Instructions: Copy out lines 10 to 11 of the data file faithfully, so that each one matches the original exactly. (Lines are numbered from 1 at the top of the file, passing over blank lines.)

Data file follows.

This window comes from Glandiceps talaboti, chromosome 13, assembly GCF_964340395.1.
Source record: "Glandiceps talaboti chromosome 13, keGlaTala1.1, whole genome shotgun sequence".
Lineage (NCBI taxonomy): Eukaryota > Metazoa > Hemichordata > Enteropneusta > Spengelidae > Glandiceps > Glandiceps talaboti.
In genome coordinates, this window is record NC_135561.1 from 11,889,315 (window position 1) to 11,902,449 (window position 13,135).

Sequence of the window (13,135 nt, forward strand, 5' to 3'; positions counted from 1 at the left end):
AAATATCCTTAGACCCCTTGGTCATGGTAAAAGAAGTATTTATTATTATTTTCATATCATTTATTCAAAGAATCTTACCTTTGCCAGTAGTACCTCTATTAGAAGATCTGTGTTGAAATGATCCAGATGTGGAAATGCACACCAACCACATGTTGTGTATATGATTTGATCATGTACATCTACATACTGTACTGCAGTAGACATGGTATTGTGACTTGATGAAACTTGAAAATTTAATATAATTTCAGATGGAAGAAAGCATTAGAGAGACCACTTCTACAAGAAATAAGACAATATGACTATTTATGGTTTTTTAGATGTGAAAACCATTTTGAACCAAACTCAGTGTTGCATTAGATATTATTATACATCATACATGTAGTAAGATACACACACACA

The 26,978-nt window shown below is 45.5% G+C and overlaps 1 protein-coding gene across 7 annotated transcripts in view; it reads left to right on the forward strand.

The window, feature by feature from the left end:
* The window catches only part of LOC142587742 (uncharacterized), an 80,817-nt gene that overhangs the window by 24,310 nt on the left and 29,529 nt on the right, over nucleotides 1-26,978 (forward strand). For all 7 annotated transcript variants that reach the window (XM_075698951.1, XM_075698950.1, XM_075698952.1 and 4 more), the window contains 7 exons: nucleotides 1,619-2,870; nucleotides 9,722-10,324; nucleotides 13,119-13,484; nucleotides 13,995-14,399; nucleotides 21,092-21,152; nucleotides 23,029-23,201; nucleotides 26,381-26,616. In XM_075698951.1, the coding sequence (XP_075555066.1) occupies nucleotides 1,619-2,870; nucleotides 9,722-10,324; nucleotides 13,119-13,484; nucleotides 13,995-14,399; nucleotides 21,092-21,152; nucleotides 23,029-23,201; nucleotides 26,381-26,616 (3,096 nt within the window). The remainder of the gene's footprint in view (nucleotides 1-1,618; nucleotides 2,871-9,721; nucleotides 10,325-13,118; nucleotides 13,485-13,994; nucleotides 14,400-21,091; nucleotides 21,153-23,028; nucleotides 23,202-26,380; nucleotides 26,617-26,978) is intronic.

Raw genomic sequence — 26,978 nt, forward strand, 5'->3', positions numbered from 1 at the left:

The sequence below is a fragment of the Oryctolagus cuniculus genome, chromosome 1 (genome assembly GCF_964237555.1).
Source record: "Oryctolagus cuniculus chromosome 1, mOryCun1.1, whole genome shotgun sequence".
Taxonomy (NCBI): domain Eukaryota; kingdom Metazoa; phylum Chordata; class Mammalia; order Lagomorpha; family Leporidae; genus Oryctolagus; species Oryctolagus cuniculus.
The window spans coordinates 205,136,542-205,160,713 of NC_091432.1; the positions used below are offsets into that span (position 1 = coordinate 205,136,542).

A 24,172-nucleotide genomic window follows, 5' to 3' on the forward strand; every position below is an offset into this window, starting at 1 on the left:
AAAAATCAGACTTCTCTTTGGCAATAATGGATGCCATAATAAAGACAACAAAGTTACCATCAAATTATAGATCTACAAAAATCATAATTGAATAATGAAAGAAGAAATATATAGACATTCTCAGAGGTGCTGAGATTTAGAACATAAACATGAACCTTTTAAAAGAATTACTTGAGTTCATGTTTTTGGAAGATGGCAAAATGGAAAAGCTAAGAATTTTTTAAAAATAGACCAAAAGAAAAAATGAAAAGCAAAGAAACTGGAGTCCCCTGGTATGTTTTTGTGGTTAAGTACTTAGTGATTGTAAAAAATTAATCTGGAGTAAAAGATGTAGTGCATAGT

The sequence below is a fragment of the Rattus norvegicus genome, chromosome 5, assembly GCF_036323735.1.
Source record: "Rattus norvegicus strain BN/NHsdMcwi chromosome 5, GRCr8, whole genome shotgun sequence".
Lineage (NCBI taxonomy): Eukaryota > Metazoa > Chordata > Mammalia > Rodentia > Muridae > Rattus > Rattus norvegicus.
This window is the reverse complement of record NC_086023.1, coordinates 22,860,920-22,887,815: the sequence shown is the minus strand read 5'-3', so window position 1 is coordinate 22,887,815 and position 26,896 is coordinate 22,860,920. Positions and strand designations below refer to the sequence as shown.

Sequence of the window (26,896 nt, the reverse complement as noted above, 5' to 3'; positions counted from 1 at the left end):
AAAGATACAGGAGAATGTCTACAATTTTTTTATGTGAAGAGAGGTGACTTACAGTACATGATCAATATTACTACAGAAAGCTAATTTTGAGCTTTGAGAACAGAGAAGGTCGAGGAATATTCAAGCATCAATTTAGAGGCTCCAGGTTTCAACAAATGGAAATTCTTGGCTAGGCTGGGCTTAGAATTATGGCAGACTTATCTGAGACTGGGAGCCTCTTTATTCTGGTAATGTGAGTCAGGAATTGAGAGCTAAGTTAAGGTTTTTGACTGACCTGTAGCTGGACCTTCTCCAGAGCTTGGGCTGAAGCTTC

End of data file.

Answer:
Raw genomic sequence — 26,978 nt, forward strand, 5'->3', positions numbered from 1 at the left:

The sequence below is a fragment of the Oryctolagus cuniculus genome, chromosome 1 (genome assembly GCF_964237555.1).